In considering whether to extend a temporary order, a panel of commissioners considers:
- whether based on Commission staff’s evidence it appears you have contravened the Securities Act or otherwise acted contrary to the public interest,
- how long it will be before the investigation is completed,
- how long it will be before the hearing is held, and
- your circumstances and the scope of the temporary order.
The Commission publishes temporary orders and extensions of temporary orders on its website.
The investigation continues
The Commission wants to consider all relevant evidence at the hearing. Consequently, Commission staff may continue investigating after they have issued the notice of hearing, even if the hearing has started. Staff will amend the notice of hearing to include any new allegations.
Full and timely disclosure of all evidence relevant to the case promotes fairness and efficiency in hearings. The Commission expects each party:
- to make disclosure in an electronic form (see BC Policy 15-601 – Hearings , part 2.8), and
- to make disclosure soon enough so that everyone has adequate time to prepare for the hearing.
A party or witness who does not wish to provide records in electronic form should apply by letter to the Commission Hearing Office (copy to Commission staff and any other party) explaining why the Commission should decide that it is reasonable to provide only paper records. If the Commission consents to records in paper form, the applicant must deliver five copies to the Commission Hearing Office and a copy to each party.
Generally, at the time Commission staff issues the notice of hearing, they will disclose to you all relevant evidence that is not privileged (for example, legal advice given to a party may be protected by privilege), including:
- the particulars of the allegations against you, in enough detail that you can know and respond to the case against you,
- all evidence gathered in the investigation that is relevant to the allegations in the notice of hearing,
- the evidence staff expect to use in presenting their case,
- the identity of the witnesses staff intend to call, and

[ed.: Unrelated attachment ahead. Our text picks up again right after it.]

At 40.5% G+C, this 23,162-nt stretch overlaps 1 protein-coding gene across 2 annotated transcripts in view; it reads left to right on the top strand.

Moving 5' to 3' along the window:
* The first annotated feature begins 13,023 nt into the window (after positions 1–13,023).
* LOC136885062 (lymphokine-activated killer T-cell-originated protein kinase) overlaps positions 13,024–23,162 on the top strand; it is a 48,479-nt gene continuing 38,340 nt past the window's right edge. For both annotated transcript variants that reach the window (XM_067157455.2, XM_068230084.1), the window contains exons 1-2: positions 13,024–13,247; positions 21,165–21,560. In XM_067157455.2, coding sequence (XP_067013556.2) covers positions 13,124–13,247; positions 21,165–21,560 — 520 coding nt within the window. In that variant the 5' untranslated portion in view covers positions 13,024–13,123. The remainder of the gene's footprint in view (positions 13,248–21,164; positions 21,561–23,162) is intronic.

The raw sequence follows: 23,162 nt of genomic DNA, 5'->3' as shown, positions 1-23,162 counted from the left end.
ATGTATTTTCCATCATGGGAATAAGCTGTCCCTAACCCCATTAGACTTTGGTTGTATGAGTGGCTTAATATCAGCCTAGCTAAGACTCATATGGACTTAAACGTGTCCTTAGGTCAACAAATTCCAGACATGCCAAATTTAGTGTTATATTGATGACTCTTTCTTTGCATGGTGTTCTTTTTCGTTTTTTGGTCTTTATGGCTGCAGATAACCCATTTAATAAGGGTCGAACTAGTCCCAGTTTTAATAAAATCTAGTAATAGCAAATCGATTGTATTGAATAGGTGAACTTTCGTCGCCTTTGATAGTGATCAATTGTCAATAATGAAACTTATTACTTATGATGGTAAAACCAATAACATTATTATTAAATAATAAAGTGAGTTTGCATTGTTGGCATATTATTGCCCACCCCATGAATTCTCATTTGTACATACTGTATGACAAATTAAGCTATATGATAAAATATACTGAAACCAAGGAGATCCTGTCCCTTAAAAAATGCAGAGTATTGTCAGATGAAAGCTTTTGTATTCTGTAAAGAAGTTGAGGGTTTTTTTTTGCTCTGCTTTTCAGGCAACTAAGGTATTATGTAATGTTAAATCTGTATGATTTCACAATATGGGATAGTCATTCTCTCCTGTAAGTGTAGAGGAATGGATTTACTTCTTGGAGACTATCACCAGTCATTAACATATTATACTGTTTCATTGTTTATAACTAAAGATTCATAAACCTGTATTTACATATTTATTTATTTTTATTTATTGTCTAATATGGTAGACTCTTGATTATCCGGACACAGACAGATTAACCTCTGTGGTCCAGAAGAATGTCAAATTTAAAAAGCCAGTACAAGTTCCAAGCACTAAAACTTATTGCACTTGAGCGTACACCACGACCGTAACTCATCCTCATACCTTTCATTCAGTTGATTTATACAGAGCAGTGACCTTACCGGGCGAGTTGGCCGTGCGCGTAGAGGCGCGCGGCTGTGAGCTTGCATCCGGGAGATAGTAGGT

- summaries of the testimony staff witnesses are expected to give.
There can be a hearing management meeting
The Commission may also set a date for a pre-hearing conference to deal with any matters that will promote a fair and efficient hearing, such as the timing of disclosure of evidence and identification of the issues. A pre-hearing conference is an informal meeting among the parties and a commissioner (see BC Policy 15-601 – Hearings, part 6.1).
The hearing can be adjourned
The Commission expects parties to appear on hearing dates. If you cannot, you should seek the other parties’ consent to the adjournment and to new dates. Generally, the Commission grants applications for adjournments to which all the parties have consented, or if a panel is satisfied based on the evidence filed by the person seeking the adjournment that there are compelling circumstances.
Common reasons to ask for an adjournment are:
- you need more time to prepare for the hearing,
- the notice of hearing has been significantly amended,
- you discover evidence after disclosure has been made, or
- a witness with important testimony cannot appear as planned.
In considering an adjournment request, the panel of commissioners will consider the circumstances at the time, the fairness to all parties, and the public interest in having matters heard fully and decided promptly.
There can be delays
Commission staff try to conclude investigations as quickly as possible, but sometimes substantial delays occur.
The hearing can go on without you
If you do not respond to a notice of hearing or a summons, the hearing can proceed without you. In that case, the evidence and arguments the Commission staff present are what the panel of commissioners consider in reaching their decision.
5. How to prepare for the hearing
You can hire a lawyer to represent you at the hearing or you can represent yourself. If you are a respondent and you represent yourself, you will probably want to do these things:
- read the notice of hearing and Commission staff disclosure to make sure you understand the allegations against you,
- interview the other parties’ witnesses to see if they have any evidence helpful to your case. You can then ask them about that evidence in the hearing,
- review all the documents and witness statements of the other parties. Consider whether you have any documents or witnesses that will contradict those documents or statements or support a different interpretation of the events,
- review all of your documents and consider whether witnesses are available to support your version of the facts, if that version differs from staff’s allegations or from the defences of other parties that implicate you,
- if you wish to introduce documents or other evidence in the hearing, consider who you will need to call as a witness to identify the documents or provide oral evidence,
- organize your materials, including those provided by the other parties, so that you will be able to find documents, as you need them, during the hearing,
- prepare your witnesses before the hearing by asking them the questions that you expect to ask them at the hearing. To prepare them for questioning by other parties, ask them the questions that you think staff or other parties might ask. Make sure your witnesses know they must tell the truth, even if it is not helpful to your case. Skilled questioning will quickly discredit a witness who tries to be helpful by being evasive or lying,